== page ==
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WRAP: Warwick Research Archive Portal: No conditions. Results ordered -Date Deposited.

From the literature survey it is clear that reinforced brickwork pocket type retaining walls are a well established form of construction in the USA, however, only a small number have been built in the UK. This is surprising since coat studies have consistently indicated that pocket type construction la more economical than fair-faced concrete walls. The available and forthcoming design guidance on reinforced brickwork is reviewed.

The main aim of this research was to Investigate the structural performance of pocket type walls in relation to the requirement of the Draft Code for Reinforced Masonry.
Reported within are the method and results of an experimental research programme. In all six walls and fifteen beams were tested. The parameters examined were brick type, percentage of reinforcement, slenderness and shear span ratio. Flexural failure occurred in all the walls and in the medlum-1ightly reinforced beams whilst only the heavily reinforced beams failed in shear. The experimental results were predicted accurately when analysed using the flexural design equations in the Draft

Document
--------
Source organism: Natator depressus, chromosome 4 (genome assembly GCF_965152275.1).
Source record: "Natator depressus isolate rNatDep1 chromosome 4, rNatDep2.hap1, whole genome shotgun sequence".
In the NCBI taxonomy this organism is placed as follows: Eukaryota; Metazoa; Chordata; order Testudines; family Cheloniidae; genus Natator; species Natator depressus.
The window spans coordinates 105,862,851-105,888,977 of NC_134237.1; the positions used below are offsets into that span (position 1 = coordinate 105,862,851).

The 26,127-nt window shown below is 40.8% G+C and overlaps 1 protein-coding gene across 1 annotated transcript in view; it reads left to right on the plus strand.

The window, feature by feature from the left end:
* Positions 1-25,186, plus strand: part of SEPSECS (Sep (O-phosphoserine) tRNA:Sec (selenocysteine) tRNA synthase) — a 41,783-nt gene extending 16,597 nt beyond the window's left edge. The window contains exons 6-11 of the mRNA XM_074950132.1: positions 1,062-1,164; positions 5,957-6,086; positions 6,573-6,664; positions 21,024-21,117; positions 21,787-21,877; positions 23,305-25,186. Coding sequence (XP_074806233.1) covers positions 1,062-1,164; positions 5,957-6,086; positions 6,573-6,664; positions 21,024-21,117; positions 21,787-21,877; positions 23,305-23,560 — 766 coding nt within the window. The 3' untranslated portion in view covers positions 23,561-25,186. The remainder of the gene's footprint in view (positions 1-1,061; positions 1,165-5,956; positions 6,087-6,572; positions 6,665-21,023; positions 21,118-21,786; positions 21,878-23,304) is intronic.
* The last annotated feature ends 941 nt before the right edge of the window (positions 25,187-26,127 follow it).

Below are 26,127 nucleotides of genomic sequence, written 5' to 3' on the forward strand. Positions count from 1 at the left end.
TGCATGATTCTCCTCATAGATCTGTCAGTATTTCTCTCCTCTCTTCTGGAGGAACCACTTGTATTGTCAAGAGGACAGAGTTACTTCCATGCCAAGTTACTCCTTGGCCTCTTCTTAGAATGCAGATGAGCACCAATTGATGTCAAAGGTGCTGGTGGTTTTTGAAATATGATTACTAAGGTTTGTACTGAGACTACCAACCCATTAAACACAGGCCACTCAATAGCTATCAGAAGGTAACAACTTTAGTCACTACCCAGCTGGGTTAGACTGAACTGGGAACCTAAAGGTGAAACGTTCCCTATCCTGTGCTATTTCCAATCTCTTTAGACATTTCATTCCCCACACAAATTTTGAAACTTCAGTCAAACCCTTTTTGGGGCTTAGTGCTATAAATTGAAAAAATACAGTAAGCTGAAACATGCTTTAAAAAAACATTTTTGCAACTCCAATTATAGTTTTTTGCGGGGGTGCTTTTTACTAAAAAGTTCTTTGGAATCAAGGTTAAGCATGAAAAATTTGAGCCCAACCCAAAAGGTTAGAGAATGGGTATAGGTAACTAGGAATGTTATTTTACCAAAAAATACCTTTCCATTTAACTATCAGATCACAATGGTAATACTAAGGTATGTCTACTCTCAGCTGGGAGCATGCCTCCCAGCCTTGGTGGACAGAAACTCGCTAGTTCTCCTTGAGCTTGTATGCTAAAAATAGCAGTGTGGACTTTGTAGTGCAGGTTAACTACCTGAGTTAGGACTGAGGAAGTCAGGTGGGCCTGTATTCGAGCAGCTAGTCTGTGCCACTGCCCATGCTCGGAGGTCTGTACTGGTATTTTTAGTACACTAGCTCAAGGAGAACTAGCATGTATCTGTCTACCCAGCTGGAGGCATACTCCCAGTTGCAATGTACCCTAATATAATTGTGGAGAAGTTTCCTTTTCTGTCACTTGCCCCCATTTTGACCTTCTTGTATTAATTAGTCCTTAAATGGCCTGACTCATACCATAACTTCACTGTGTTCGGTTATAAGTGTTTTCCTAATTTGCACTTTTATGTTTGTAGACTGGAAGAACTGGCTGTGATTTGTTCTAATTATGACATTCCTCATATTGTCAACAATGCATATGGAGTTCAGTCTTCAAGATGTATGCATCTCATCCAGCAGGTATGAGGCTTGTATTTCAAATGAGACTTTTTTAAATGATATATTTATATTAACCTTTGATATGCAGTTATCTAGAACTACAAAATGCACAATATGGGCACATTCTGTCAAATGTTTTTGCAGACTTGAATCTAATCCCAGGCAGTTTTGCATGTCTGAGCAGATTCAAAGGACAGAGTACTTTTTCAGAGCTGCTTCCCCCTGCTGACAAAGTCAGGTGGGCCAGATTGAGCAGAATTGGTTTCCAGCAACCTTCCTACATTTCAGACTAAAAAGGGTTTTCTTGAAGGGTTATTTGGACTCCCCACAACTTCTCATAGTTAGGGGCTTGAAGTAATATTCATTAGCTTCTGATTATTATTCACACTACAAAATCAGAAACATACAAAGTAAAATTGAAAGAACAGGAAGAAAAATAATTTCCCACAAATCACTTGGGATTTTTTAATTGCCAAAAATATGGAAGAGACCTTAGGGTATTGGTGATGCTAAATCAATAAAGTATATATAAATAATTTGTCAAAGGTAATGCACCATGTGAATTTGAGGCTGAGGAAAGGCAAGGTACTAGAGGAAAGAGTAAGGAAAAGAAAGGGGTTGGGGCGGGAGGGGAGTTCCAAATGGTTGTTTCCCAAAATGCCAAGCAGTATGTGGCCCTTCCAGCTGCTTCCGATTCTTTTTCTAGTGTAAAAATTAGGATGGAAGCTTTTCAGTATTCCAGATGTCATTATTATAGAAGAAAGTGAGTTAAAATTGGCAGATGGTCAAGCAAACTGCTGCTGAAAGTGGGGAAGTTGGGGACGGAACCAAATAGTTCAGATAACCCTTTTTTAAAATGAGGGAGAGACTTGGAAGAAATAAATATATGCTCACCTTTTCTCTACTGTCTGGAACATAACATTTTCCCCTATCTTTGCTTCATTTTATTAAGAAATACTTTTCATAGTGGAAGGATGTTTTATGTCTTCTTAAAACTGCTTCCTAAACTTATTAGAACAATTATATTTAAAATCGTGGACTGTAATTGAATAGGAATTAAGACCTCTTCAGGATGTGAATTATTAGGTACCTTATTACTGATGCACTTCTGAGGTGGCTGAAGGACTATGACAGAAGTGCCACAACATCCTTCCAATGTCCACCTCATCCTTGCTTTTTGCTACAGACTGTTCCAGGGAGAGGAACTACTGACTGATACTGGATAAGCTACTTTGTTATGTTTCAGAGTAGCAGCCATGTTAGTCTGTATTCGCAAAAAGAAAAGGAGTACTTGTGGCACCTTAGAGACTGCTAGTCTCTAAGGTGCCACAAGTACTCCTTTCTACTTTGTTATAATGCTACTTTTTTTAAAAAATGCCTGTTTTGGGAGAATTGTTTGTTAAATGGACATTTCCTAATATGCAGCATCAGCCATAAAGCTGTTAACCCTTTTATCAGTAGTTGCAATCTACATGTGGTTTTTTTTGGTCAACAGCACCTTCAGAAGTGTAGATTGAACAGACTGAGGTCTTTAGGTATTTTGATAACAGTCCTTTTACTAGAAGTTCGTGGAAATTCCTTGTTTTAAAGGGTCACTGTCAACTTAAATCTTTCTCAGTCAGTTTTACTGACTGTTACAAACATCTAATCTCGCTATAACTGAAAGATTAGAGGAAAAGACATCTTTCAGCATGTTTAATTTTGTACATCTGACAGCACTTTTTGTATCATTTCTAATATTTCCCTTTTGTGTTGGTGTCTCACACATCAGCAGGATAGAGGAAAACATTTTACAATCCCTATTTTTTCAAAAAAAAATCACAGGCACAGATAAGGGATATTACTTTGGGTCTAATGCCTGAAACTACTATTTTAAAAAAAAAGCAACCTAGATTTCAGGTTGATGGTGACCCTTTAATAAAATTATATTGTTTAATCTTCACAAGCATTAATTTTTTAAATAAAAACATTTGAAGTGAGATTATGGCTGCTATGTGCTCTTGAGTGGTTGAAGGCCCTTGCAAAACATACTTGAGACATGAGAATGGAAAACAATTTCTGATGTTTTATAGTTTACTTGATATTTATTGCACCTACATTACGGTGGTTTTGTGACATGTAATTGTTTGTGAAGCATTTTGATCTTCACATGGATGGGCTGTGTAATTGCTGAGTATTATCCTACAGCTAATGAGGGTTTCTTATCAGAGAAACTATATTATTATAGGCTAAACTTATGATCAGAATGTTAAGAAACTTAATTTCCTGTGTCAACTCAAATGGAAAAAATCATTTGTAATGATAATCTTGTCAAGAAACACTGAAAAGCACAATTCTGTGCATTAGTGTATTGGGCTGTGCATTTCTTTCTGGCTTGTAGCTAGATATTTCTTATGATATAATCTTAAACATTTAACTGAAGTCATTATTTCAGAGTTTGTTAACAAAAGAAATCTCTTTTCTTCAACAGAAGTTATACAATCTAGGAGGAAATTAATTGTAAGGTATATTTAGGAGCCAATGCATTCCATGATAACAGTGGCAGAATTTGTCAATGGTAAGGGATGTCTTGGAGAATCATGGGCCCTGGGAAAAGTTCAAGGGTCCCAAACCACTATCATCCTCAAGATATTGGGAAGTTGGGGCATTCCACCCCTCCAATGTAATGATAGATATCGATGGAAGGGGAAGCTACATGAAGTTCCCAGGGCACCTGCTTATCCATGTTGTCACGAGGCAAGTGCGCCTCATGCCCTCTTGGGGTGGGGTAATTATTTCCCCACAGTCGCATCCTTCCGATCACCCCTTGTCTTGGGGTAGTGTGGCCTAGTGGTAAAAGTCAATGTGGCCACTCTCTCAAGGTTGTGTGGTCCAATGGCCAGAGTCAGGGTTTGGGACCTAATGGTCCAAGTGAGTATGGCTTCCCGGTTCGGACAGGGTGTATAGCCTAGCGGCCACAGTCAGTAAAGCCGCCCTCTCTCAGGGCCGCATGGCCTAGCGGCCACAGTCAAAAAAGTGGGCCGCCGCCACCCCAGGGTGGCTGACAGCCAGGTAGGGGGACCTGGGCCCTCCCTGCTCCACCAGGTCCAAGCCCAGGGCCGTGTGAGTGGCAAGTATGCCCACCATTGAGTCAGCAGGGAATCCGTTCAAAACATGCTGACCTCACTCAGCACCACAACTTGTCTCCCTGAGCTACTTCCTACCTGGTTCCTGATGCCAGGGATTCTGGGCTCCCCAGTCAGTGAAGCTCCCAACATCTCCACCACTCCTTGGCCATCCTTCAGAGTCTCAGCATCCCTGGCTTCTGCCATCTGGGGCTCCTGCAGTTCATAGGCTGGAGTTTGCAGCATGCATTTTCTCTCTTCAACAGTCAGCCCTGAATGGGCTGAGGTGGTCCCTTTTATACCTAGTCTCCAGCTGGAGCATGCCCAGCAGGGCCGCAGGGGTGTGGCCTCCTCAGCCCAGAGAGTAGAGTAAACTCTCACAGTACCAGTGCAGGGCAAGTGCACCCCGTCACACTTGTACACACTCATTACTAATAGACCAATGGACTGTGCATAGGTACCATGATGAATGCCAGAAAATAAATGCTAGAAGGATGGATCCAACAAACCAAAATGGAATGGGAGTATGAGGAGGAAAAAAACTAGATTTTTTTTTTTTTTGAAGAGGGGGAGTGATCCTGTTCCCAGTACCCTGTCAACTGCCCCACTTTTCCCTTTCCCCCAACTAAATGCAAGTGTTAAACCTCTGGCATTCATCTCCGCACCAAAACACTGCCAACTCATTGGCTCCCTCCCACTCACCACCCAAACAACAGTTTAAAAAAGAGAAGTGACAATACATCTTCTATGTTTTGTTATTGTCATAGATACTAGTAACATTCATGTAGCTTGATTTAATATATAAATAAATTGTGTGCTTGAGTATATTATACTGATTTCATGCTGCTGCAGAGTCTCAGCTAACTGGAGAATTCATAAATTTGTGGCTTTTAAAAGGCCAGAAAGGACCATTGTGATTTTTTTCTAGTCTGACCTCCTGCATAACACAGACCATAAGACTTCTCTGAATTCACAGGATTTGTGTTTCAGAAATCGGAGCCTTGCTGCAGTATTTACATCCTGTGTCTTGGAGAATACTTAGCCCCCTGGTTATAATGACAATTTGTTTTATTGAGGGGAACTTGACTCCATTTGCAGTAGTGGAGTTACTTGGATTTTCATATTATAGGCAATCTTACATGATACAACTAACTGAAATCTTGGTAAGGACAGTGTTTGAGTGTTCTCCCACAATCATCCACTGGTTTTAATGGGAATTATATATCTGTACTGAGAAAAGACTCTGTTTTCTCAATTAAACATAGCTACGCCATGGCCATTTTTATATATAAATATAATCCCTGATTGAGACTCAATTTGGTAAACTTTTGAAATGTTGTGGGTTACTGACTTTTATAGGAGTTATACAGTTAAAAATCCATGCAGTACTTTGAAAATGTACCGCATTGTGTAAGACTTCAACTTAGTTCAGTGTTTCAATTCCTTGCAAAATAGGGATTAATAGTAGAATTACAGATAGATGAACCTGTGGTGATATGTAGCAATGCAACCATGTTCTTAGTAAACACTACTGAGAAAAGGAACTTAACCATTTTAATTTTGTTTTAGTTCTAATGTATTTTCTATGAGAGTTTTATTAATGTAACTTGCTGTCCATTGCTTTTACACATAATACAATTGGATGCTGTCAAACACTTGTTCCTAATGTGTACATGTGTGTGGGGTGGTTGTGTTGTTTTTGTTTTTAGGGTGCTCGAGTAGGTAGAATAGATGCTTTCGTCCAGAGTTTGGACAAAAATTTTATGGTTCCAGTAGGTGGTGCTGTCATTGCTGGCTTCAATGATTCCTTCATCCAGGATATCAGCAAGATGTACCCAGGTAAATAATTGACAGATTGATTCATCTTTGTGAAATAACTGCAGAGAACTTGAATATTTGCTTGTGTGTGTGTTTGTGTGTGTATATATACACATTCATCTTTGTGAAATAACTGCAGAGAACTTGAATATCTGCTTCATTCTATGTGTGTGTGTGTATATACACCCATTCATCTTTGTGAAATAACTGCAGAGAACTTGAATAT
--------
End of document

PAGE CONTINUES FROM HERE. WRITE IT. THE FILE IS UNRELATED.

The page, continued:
Code. However the Code requirements for shear appear to be unduly conservative.

Concurrent with the experimental work a finite element program was developed to analyse pocket type walls. In spite of the many assumptions made in the modelling of material properties there was good agreement between analytical and experimental results.

Subsequently a parametric survey was undertaken. The variables selected for examination were slenderness, pocket spacing, panel thickness percentage of reinforcement and arching action in the panels. Both rectangular and flanged sections were investigated.
The results indicated that the Draft Code gave good predictions when flexural failure of the stem occurred. But when panel failure developed neither yield line analysis nor arching theory was able to predict collapse. Guidance is given on the sizing of panels.

It is concluded that pocket type walls, when designed to the
requirements of the Draft Code, perform adequately at